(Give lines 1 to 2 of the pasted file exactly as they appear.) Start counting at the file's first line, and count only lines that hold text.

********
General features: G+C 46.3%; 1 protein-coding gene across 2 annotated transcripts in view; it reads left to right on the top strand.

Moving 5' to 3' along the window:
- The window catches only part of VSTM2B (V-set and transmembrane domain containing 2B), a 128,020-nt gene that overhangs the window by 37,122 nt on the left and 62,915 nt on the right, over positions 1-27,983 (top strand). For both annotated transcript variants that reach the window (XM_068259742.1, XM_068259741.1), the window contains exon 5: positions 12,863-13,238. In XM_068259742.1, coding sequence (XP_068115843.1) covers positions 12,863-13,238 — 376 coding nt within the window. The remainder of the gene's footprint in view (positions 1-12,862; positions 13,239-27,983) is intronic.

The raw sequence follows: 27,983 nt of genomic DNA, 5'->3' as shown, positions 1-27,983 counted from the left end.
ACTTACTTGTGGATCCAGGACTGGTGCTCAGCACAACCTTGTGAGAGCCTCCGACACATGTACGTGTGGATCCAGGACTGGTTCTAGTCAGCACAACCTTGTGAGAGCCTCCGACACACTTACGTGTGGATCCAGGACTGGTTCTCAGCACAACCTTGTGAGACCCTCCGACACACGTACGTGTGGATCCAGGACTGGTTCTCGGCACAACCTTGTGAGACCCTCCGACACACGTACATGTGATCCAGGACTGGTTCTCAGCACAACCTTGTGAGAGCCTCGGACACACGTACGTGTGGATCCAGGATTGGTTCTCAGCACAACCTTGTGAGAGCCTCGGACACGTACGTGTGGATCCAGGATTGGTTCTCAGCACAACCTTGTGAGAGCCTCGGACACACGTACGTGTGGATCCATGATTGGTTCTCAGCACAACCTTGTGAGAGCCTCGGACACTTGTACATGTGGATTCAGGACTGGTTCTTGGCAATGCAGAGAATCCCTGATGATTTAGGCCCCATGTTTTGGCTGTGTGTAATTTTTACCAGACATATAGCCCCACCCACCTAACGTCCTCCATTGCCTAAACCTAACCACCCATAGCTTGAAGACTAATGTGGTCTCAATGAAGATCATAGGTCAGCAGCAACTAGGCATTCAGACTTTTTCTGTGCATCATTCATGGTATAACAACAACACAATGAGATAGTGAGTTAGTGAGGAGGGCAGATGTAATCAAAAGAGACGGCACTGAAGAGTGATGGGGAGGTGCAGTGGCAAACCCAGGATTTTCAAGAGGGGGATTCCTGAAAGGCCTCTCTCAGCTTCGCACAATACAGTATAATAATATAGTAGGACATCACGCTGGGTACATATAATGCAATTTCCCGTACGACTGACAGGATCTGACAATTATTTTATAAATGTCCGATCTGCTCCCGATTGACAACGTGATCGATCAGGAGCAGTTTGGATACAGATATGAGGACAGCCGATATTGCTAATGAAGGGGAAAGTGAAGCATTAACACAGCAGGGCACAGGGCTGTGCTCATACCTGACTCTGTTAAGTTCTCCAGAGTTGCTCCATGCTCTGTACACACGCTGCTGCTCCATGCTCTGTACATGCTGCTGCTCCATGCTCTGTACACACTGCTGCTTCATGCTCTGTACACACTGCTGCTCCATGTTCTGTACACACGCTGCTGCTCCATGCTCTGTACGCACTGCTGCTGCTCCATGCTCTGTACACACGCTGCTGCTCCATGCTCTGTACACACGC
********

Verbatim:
General features: G+C 46.3%; 1 protein-coding gene across 2 annotated transcripts in view; it reads left to right on the top strand.

Moving 5' to 3' along the window: